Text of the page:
I think it’s d f, t f, if I remember correctly, and they’re an all coin ETF issuer, the company, most recently, when they didn’t earnings report was trading at kind of $140 million market cap approximately. And their guidance was that they’re going to do I think, $46 million in revenue in 2024. And so it’s just I think, something that’s mispriced, but we’ll see what happens, maybe I’m wrong. When it comes to everything else, I do a lot of early stage investing. Those are usually early stage technology companies, they’re in the private market, they stay liquid for a very long period of time, they’re very asymmetric. They’re, you know, zeros, or we’re gonna get back hundreds of percent on the upside, but usually takes about 10 years to get those back. And then I continue to allocate to crypto, I have a Bitcoin position, the second biggest position that we have is Solana. And then you know, we’re looking at other things, and we’ll probably come up with other ideas of what we should be doing there. And then probably the biggest investing we do is in the companies like we want to continue to reinvest in our own companies that can help us generate cash flow and enterprise value. And so you know, we have a skill set and experience doing that. And that usually drives pretty good return as well.

Andrew Brill 23:30
Nicholas Colas of data trek research, joined Wealthion and gave us his expert opinion on where he thinks interest rates are headed, and how many cuts we may get this year. He also talks about how we really should be measuring inflation.

James Connor 23:43
Here we are now we just entered q2. And I want to get your views on where you think interest rates are going and what the Feds going to do. And if and well, they cut this year?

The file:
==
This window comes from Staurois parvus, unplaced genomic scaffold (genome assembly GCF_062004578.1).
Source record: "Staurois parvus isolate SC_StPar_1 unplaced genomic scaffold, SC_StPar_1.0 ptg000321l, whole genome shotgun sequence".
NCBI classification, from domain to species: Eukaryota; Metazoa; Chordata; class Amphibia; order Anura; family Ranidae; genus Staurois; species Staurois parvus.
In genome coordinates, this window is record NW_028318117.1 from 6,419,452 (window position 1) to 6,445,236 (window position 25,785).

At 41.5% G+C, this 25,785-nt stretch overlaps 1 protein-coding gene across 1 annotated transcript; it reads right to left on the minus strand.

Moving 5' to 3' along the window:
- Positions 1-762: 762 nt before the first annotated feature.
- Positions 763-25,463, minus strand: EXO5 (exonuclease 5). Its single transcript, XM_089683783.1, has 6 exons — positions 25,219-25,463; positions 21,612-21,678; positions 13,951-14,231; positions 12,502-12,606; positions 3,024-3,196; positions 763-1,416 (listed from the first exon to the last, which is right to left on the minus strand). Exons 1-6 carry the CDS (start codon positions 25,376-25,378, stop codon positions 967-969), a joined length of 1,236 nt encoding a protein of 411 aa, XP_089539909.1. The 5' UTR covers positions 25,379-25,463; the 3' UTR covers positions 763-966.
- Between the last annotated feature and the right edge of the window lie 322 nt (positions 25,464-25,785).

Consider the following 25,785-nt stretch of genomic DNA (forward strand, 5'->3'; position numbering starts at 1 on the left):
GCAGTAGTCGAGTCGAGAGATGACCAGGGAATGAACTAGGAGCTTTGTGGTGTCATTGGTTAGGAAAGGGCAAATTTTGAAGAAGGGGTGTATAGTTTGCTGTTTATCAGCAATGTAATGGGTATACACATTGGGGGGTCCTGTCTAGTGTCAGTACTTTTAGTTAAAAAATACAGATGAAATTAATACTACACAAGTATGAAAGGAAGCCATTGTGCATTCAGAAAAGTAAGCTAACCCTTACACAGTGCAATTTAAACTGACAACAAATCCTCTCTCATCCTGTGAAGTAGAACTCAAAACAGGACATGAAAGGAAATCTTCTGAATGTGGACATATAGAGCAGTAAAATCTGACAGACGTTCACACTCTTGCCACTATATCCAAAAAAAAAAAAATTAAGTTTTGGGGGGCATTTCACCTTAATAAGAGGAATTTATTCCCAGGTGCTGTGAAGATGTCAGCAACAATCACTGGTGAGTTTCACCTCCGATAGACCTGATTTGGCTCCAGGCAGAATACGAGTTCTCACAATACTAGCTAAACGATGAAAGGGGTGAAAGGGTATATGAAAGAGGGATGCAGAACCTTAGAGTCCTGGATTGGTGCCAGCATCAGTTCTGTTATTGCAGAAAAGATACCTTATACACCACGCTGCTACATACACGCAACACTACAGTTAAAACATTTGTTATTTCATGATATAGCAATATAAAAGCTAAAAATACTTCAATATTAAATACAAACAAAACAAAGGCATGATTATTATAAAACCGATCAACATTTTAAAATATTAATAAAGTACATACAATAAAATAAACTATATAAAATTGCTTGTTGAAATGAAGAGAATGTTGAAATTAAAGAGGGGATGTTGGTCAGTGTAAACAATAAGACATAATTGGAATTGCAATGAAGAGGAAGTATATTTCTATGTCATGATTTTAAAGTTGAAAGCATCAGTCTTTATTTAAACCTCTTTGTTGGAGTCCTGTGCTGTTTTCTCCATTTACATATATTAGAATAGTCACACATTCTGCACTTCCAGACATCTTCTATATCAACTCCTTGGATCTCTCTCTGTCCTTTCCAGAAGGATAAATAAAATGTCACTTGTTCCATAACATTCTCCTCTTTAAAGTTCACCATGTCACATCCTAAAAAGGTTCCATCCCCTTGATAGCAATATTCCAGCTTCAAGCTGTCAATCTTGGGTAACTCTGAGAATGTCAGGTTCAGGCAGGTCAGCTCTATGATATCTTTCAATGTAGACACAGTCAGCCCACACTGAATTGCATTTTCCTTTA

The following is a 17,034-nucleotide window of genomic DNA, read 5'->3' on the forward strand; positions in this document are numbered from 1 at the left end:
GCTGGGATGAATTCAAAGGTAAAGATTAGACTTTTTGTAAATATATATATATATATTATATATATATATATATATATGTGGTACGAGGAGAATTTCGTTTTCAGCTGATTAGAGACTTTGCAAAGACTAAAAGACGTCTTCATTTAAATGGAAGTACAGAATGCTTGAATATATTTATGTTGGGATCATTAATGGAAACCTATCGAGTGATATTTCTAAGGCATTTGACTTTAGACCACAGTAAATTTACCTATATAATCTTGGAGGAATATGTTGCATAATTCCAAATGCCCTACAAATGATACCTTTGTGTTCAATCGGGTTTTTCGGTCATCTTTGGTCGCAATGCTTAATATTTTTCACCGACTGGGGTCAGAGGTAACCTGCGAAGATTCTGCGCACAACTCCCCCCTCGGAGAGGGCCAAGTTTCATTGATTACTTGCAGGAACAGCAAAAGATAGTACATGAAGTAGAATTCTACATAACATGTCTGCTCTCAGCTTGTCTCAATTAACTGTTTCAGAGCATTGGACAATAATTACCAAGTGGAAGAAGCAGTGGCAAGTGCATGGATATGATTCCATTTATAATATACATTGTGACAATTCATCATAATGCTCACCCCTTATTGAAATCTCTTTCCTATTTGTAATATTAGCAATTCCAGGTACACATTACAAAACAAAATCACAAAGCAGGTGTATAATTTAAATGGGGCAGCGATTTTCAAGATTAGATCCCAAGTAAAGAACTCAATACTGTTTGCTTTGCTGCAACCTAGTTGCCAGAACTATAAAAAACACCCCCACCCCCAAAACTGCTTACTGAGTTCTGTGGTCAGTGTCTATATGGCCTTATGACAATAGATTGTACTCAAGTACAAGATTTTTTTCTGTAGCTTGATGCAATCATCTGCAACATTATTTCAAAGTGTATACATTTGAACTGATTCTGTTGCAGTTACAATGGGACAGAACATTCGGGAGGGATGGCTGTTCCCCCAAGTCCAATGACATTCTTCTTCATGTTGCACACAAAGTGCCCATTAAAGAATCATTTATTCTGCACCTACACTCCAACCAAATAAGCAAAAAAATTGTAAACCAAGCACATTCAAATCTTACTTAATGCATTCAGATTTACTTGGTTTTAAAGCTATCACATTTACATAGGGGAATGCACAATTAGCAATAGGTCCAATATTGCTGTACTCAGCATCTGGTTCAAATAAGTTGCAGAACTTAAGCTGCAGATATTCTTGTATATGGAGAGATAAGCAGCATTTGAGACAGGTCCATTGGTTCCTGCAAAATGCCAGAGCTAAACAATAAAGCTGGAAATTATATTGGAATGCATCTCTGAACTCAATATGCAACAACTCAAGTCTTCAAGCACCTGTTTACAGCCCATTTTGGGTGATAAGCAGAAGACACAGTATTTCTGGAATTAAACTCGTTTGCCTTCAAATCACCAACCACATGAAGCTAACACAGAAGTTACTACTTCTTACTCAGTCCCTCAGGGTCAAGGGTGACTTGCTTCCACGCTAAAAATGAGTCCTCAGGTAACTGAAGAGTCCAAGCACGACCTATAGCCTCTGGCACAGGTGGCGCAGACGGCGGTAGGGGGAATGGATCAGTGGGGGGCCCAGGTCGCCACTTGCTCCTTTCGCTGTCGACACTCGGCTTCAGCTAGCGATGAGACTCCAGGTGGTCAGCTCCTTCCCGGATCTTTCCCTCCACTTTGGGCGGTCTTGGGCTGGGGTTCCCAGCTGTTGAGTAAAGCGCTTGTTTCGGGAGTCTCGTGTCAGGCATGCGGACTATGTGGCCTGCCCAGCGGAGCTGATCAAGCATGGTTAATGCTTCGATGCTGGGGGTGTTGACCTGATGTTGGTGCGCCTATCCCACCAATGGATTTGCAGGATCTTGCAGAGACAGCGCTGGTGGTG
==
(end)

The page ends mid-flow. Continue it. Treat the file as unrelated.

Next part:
Nick Colas 23:53
Yeah, you’re right. Well, we came into the year thinking we’re gonna get a lot of cuts two years reflected that Fed Funds Futures reflected that. And thankfully, the equity market didn’t really believe it, because rates have gone up. And the expectation now is we might get three I think Fed Funds Futures are still the modal expectations roughly a 330 5% Odds give or take, but there’s a pretty even distribution that says two might be the answer, and now much less of a guest that for me the answer, I think we’ve taken four safely off the table. The issue we face right now is pretty straightforward. And it’s a mixed thing for equities. Because on the one hand, the economy seems to be doing still pretty well. It’s not great, but we’re getting 2% growth more or less. We’re getting reasonable job numbers, even after revisions come through. We’re getting pretty sticky wage growth, which means that consumers are getting paid a little bit more than inflation. But it’s not coming down very quickly. There’s still a labor shortage in this country, in a lot of different sectors, and that’s driving wages to be much stickier than they otherwise would be. Blue. The reason inflation declines after a recession is because wage growth slows down to basically zero. We haven’t had a recession and anything but really. So we’ve had wage growth continue to be pretty high. And so inflation has stayed high. And this is a central problem for the Fed Powell talks about talking about it last Friday, talked about it yesterday, we’re not seeing that kind of slowdown and wage inflation that will allow overall price inflation to keep coming down. And so inflation is proving very sticky. My perspective is, I think we get two rate cuts this year, not three, the Fed is usually wrong. Like we just saw the Feds latest projections last month, for rate cuts over this year, they still said three. But on average, most of those March projections they gave are wrong by at least one cut or one increase. And so I’m thinking the wrong buy one. And we get to probably in July, and then not until December, the Fed does have to deliver on its promise or risk losing credibility yet again, and you pointed out that they’ve rightly lost credibility before and in the recent past, they really can’t afford to make that mistake. Again, they can afford one or two rate cuts, but they have to go slow. So I see the pace of rate cuts is very slow this year. And I don’t think twos you know, two year yields come down very quickly, and tense might actually build up over the near term. So pretty tough situation for bond traders. But I think still okay for stocks, because we do have the backstop of decent wage growth, a decent economic picture, and enough to create some corporate earnings growth.